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ESA choses Harmony for its next Earth Explorer mission

Sentinel-1. Image: ESA

Paris, 24 February 2021. – Harmony is on its way: The European Space Agency (ESA) has chosen the Harmony satellite concept to move forward with its tenth scientific Earth Explorer mission.

Harmony is conceived as a mission with two satellites that orbit in formation with one of the Copernicus Sentinel-1 satellites to address key scientific questions related to the ocean, ice and land dynamics, ESA said.

Three concepts – Daedalus, Harmony (formerly Stereoid) and Hydroterra (formerly G-Class) – were under review since 2018 to scrutinize their scientific, technical and budgetary feasibility, the agency said.

Harmony comprises two identical satellites that would fly in convoy with a Copernicus Sentinel-1 satellite. Each satellite is to carry a receive-only synthetic aperture radar as its main instrument. Working with Sentinel-1, the two Harmony’s would provide data to measure small shifts in the shape of the land surface and of glaciers. They would also carry a multibeam thermal-infrared instrument to measure cloud movements and the sea-surface and would provide simultaneous measurements of wind, waves, and currents, ESA said.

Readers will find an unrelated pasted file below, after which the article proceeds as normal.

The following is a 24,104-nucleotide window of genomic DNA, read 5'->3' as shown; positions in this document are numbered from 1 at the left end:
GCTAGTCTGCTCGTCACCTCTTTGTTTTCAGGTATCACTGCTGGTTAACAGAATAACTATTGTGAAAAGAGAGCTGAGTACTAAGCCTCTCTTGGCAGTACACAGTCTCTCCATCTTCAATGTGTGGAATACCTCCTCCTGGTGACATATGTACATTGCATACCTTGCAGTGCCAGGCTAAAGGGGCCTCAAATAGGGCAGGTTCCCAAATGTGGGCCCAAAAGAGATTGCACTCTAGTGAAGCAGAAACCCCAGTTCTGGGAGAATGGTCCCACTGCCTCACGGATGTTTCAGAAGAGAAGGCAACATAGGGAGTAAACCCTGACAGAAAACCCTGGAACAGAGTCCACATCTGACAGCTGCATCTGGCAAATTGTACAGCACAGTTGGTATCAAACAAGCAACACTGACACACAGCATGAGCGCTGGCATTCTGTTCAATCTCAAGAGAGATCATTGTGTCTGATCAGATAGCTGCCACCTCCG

Technically, Harmony enables unique measurements over timescales ranging from tens of milliseconds (to measure ocean currents) to years (to measure solid Earth surface motion).

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